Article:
US consumers were slightly more confident in July but there are signs the economy is not expected to continue to expand at the same pace, according to a survey released Tuesday.
Feelings about the current state of the economy and the jobs market remain strong but slightly more people see conditions worsening in the months ahead, according to the Conference Board survey.
The cutoff date for the survey was July 29, so it captured sentiment in the first month of the trade confrontation with China as steep US tariffs on hundreds of Chinese goods were announced and Beijing retaliated against American products. 
However, consumer confidence has not seemed to react to the trade tensions.
‘Consumer confidence gained marginal ground in July, after a modest decline in June,’ said Lynn Franco, the Conference Board’s director of economic indicators.
‘However, while expectations continue to reflect optimism in the short-term economic outlook, back-to-back declines suggest consumers do not foresee growth accelerating.’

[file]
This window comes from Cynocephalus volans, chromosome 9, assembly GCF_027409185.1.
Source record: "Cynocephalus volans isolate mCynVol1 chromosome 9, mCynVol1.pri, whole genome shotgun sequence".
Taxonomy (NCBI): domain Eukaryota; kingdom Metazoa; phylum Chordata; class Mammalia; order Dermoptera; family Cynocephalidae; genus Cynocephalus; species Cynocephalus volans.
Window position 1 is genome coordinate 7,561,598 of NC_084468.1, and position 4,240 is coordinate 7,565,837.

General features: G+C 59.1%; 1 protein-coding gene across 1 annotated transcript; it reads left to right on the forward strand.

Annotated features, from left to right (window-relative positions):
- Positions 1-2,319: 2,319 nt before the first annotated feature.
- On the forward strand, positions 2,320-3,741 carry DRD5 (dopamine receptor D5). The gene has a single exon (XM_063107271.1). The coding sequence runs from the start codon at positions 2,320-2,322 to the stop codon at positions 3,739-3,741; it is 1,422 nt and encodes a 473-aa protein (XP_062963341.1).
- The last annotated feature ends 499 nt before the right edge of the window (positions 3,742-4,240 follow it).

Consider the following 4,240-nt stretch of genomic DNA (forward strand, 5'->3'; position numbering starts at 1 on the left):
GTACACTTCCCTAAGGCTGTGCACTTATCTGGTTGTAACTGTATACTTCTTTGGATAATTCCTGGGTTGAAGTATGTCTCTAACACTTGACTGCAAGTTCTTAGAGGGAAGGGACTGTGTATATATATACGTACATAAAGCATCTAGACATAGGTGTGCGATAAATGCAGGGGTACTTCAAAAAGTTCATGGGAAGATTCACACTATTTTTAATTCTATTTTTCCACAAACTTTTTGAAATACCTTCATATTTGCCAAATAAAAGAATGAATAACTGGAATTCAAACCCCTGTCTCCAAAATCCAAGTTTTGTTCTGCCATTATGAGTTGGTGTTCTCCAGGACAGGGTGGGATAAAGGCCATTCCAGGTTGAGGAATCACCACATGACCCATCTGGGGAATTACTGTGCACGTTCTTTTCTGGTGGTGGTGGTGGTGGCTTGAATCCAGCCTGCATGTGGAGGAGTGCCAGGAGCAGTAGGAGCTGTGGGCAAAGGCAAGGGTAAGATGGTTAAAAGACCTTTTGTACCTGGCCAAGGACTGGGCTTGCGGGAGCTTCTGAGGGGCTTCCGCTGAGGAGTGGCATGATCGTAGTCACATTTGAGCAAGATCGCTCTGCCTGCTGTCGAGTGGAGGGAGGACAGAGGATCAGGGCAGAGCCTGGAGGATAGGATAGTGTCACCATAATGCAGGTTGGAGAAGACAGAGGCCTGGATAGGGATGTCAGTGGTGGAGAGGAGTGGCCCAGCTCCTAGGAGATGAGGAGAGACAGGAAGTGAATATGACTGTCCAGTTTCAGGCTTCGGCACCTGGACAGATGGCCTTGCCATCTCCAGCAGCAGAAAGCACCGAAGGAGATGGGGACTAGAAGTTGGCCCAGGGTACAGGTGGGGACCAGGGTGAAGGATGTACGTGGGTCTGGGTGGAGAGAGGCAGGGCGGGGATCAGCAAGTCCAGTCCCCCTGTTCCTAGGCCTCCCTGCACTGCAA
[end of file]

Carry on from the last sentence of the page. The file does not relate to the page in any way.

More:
The consumer confidence index edged up to 127.4 from 127.1 in June, below the peak hit in February. However, the expectations index slipped for the second consecutive month to 101.7 from 104.
Looking six months ahead, a larger share of consumers expect business conditions to worsen, although they remain a minority. More consumers expect conditions to improve.
Likewise a growing share expect there to be fewer jobs available but they also remain in the minority.
But with a rising share of consumers upbeat about current business conditions and the job market, the present situation index increased to 165.9 from 161.7.